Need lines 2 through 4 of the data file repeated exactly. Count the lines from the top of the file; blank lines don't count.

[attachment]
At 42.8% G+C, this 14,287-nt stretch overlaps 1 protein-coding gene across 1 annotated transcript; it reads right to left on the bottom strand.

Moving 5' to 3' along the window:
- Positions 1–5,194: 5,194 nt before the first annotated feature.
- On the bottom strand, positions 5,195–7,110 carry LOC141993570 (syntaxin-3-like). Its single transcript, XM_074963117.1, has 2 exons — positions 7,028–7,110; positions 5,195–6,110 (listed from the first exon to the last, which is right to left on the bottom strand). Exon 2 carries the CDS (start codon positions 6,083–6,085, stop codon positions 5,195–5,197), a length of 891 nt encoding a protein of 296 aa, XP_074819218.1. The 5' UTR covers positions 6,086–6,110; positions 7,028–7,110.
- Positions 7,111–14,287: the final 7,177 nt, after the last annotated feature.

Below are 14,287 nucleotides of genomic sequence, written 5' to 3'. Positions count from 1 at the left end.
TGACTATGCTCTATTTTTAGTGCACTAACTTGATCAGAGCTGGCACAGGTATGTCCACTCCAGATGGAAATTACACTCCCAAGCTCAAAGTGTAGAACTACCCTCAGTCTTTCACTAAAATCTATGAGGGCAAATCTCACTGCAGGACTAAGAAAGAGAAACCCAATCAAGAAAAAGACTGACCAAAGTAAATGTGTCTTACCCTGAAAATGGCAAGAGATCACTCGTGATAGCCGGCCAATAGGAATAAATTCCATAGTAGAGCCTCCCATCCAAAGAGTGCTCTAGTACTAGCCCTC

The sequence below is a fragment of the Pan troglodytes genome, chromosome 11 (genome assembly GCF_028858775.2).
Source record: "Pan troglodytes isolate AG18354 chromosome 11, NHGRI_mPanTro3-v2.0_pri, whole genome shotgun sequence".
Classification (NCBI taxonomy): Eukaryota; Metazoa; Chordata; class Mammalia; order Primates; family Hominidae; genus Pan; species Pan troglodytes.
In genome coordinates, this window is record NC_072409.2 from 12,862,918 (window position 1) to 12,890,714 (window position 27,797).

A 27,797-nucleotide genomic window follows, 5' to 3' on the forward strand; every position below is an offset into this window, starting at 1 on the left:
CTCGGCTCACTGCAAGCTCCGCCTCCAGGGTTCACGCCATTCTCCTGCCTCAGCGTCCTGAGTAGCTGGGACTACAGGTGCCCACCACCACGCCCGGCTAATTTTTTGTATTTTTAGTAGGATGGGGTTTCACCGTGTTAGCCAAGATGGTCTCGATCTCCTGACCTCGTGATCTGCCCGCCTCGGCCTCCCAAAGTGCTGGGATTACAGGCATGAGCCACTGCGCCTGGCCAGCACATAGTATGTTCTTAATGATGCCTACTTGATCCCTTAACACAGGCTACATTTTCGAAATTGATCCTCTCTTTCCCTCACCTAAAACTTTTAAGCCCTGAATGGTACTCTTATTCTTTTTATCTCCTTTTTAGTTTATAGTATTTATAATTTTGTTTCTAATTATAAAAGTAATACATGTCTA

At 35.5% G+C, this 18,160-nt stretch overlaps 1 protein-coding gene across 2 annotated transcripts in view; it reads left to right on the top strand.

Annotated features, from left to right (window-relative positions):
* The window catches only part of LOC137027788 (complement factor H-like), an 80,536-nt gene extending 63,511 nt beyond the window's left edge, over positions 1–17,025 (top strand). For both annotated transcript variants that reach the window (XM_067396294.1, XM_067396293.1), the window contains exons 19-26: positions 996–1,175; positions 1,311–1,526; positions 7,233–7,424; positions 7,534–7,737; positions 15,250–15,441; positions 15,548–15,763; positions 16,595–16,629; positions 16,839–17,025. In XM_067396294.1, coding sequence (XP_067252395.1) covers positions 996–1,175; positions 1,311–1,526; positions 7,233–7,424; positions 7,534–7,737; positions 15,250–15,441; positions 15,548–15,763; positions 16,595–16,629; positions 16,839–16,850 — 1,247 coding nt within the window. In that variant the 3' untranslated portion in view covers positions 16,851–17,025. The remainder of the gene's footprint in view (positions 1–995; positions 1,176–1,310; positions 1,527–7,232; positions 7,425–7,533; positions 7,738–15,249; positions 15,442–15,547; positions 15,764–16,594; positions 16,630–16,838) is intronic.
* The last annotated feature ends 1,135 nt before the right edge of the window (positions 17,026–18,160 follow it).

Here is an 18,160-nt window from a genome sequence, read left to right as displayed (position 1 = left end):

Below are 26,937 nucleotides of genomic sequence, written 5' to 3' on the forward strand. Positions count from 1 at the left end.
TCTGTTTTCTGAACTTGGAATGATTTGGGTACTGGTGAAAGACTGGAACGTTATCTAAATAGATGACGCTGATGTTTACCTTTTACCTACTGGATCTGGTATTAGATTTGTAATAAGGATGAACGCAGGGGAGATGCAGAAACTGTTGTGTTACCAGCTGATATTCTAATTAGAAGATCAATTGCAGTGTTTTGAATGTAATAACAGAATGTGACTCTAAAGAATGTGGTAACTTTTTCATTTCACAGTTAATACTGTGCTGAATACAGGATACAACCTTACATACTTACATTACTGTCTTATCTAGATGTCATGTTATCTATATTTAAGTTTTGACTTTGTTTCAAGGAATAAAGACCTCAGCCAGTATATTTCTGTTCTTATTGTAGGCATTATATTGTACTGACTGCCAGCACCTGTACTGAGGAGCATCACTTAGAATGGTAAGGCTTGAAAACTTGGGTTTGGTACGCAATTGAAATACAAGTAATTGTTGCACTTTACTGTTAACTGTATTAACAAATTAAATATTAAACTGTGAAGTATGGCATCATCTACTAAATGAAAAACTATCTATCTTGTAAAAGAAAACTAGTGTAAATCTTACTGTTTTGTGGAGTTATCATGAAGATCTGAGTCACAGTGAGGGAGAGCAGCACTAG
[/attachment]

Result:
Moving 5' to 3' along the window:
- Positions 1–5,194: 5,194 nt before the first annotated feature.
- On the bottom strand, positions 5,195–7,110 carry LOC141993570 (syntaxin-3-like). Its single transcript, XM_074963117.1, has 2 exons — positions 7,028–7,110; positions 5,195–6,110 (listed from the first exon to the last, which is right to left on the bottom strand). Exon 2 carries the CDS (start codon positions 6,083–6,085, stop codon positions 5,195–5,197), a length of 891 nt encoding a protein of 296 aa, XP_074819218.1. The 5' UTR covers positions 6,086–6,110; positions 7,028–7,110.